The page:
Factbox: Analysts' 2022 outlook for Chinese assets

2 minute read

A man sits in front of a board showing market information at a securities brokerage house in Beijing, China August 5, 2019. REUTERS/Thomas Peter/File Photo

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SYDNEY, Dec 2 (Reuters) - Investment houses have begun publishing their predictions for Chinese asset prices next year, and after a bruising 12 months in financial markets even bulls have a tempered outlook.

The Hang Seng equity index (.HSI) has fallen about 13% this year and the MSCI China index (.dMICN00000PUS) has lost about 20% against a 12% rise in world stocks (.MIWD00000PUS).

On Dec. 2, the Hang Seng was at 23,714, MSCI China at 86.733 and the blue-chip CSI300 index (.CSI300) at 4,854.6.

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Here is a summary of some forecasts for Chinese assets at the end of 2022:

KEY COMMENTS:

*GOLDMAN SACHS

"We believe Chinese stocks will have a better year in 2022 as the market recovers from a major correction and transitions into a 'hope' phase, where P/E expansion typically trumps weak fundamental growth and drives strong equity gains."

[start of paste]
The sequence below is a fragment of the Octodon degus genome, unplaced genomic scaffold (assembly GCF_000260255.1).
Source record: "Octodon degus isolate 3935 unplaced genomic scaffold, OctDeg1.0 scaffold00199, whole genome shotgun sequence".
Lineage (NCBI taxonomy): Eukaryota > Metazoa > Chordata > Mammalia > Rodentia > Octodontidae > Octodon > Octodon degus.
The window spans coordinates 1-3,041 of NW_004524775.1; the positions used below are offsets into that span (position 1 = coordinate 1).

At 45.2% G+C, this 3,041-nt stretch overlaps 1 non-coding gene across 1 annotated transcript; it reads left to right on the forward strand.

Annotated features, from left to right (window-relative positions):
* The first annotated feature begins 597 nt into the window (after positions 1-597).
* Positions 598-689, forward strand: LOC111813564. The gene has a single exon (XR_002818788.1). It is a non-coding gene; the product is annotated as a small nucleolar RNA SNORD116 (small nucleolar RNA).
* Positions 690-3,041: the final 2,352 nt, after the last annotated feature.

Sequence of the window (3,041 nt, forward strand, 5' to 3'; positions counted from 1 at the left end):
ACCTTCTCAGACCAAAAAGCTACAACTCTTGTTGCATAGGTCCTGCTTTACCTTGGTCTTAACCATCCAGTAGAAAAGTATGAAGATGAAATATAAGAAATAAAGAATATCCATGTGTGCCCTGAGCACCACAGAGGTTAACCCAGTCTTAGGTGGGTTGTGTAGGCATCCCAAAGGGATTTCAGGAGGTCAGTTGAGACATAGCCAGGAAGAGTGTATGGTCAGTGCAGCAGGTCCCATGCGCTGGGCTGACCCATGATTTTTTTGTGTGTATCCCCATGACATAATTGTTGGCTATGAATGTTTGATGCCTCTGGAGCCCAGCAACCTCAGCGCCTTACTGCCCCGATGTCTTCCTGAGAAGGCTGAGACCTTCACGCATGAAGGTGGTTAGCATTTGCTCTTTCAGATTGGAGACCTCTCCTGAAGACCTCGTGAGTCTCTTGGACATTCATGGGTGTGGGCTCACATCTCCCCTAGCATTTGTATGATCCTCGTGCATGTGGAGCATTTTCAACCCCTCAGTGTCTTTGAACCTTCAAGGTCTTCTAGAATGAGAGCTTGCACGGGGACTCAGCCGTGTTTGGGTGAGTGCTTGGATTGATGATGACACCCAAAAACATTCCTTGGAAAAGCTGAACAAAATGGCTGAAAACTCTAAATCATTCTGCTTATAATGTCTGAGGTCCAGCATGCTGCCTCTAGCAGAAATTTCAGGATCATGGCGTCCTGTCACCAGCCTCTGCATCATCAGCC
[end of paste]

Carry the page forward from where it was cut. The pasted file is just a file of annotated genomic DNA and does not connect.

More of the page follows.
*MORGAN STANLEY

"MSCI China has had its worst ever relative performance drawdown vs. broad emerging markets in 2021...despite such a record underperforming year, we still see some lingering risks skewed towards higher volatility or more downside in the near term. This makes us believe that now is not yet the right time to go bullish at a broad index level."

*HSBC

"We think markets have been overzealous in selling Chinese stock... most funds are underweight and as the focus returns to growth in China, we think this market will roar back."

** Credit Suisse

"Amid the expected relatively friendly policy environment and reasonable liquidity, we remain constructive on China A-share markets, despite the possible negative impact from the expected Fed’s tightening cycle. The Hong Kong stock market is likely to have a bigger impact from overseas macro and market volatilities, while we expect sector rotation could tilt back towards growth."

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Reporting by Tom Westbrook and Winni Zhou; Editing by Rashmi Aich and Shailesh Kuber

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